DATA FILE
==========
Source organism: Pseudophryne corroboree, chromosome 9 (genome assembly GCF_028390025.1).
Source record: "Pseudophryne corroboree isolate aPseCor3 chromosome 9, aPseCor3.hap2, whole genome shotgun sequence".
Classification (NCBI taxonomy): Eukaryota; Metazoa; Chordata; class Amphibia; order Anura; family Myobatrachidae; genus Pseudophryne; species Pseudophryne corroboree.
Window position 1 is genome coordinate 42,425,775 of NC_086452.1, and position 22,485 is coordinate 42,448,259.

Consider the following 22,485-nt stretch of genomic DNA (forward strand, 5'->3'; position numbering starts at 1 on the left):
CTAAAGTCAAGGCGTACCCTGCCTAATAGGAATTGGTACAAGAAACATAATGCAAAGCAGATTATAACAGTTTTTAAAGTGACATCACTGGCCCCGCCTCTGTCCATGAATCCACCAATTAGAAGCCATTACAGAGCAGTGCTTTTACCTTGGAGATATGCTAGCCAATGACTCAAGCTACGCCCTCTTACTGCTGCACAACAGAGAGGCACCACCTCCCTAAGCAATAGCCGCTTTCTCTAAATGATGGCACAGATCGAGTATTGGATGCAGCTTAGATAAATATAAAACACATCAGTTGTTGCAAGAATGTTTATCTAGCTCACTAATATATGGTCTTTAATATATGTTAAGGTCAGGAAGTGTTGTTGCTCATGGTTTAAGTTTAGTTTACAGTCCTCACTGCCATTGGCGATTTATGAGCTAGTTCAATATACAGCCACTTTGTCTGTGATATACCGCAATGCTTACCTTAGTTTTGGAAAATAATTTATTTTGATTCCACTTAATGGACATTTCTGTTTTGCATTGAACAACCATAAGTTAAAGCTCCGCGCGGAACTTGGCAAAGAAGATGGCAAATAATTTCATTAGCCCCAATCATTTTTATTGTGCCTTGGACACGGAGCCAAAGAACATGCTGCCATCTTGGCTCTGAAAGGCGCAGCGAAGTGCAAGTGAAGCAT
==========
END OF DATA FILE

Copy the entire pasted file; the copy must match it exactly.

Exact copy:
Source organism: Pseudophryne corroboree, chromosome 9 (genome assembly GCF_028390025.1).
Source record: "Pseudophryne corroboree isolate aPseCor3 chromosome 9, aPseCor3.hap2, whole genome shotgun sequence".
Classification (NCBI taxonomy): Eukaryota; Metazoa; Chordata; class Amphibia; order Anura; family Myobatrachidae; genus Pseudophryne; species Pseudophryne corroboree.
Window position 1 is genome coordinate 42,425,775 of NC_086452.1, and position 22,485 is coordinate 42,448,259.

Consider the following 22,485-nt stretch of genomic DNA (forward strand, 5'->3'; position numbering starts at 1 on the left):
CTAAAGTCAAGGCGTACCCTGCCTAATAGGAATTGGTACAAGAAACATAATGCAAAGCAGATTATAACAGTTTTTAAAGTGACATCACTGGCCCCGCCTCTGTCCATGAATCCACCAATTAGAAGCCATTACAGAGCAGTGCTTTTACCTTGGAGATATGCTAGCCAATGACTCAAGCTACGCCCTCTTACTGCTGCACAACAGAGAGGCACCACCTCCCTAAGCAATAGCCGCTTTCTCTAAATGATGGCACAGATCGAGTATTGGATGCAGCTTAGATAAATATAAAACACATCAGTTGTTGCAAGAATGTTTATCTAGCTCACTAATATATGGTCTTTAATATATGTTAAGGTCAGGAAGTGTTGTTGCTCATGGTTTAAGTTTAGTTTACAGTCCTCACTGCCATTGGCGATTTATGAGCTAGTTCAATATACAGCCACTTTGTCTGTGATATACCGCAATGCTTACCTTAGTTTTGGAAAATAATTTATTTTGATTCCACTTAATGGACATTTCTGTTTTGCATTGAACAACCATAAGTTAAAGCTCCGCGCGGAACTTGGCAAAGAAGATGGCAAATAATTTCATTAGCCCCAATCATTTTTATTGTGCCTTGGACACGGAGCCAAAGAACATGCTGCCATCTTGGCTCTGAAAGGCGCAGCGAAGTGCAAGTGAAGCAT